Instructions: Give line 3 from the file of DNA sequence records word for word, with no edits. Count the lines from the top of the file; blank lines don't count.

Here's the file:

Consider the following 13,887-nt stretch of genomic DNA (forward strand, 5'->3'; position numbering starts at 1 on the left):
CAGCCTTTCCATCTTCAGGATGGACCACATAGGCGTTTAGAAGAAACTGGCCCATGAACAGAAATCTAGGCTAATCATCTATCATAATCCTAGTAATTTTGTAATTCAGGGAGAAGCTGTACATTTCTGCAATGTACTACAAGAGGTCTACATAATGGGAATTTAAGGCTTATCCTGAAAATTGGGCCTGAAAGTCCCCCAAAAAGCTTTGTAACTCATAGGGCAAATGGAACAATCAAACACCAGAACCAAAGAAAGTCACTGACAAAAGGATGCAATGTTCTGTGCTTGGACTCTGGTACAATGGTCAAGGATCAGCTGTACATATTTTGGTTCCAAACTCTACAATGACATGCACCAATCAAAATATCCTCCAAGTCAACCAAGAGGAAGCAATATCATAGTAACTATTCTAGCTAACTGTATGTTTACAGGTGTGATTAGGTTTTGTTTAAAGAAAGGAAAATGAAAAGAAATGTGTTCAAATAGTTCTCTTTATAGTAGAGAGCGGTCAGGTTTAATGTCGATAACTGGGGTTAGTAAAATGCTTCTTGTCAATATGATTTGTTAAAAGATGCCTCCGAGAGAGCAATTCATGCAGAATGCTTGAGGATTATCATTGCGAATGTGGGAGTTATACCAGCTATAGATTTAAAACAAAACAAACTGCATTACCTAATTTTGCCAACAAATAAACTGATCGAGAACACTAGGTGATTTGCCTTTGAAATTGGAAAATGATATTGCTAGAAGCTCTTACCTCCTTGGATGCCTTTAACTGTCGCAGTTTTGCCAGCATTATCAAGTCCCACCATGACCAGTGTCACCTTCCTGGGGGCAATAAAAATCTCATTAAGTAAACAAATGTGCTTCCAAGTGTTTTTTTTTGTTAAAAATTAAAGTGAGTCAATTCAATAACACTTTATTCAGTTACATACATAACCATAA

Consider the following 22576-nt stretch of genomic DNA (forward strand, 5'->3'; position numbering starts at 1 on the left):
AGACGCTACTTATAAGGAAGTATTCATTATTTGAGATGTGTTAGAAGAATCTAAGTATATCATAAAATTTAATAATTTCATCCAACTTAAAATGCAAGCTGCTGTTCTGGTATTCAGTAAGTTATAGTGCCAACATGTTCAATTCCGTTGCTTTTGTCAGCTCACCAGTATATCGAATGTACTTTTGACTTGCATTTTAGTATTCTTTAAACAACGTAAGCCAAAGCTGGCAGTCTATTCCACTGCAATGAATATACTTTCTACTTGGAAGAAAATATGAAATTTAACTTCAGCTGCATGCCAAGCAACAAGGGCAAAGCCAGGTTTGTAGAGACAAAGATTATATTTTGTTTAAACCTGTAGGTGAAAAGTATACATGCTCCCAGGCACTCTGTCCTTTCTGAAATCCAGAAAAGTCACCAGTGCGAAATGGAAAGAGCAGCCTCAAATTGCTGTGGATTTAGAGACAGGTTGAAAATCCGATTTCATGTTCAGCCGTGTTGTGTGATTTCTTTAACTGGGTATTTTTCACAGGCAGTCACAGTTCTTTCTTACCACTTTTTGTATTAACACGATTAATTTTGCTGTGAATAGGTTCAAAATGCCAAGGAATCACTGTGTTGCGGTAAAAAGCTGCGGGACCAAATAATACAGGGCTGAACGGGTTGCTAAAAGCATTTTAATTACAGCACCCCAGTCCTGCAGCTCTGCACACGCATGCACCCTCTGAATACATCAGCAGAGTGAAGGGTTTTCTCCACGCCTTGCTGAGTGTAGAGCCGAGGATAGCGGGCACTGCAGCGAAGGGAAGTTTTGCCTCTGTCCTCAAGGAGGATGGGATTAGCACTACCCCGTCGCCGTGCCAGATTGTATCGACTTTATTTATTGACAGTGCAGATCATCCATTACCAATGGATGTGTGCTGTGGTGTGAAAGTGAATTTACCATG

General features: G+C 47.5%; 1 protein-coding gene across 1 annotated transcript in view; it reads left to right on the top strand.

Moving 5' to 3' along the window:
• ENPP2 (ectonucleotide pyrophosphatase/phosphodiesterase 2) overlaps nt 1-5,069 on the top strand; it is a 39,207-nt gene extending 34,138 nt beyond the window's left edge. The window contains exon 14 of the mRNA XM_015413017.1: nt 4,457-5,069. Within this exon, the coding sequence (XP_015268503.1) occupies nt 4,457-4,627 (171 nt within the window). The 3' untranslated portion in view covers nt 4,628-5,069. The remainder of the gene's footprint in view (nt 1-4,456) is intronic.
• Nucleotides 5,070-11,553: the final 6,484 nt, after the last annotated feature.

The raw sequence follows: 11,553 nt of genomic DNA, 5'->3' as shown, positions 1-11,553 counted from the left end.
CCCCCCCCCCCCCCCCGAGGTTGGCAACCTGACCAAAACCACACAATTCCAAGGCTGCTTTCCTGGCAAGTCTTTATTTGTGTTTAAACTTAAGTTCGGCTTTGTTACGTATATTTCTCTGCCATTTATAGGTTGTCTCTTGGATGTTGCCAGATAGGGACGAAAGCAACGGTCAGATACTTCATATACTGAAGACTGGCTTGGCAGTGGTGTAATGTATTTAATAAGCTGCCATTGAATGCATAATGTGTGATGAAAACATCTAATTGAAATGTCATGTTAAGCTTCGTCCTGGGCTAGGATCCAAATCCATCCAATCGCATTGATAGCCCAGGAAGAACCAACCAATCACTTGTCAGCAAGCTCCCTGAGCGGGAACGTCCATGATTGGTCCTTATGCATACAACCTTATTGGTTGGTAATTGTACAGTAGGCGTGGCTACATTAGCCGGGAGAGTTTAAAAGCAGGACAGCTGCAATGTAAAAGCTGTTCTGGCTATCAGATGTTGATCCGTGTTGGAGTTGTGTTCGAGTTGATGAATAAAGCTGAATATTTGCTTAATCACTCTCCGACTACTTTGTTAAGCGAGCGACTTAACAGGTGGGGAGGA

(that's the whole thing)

Consider the following 22576-nt stretch of genomic DNA (forward strand, 5'->3'; position numbering starts at 1 on the left):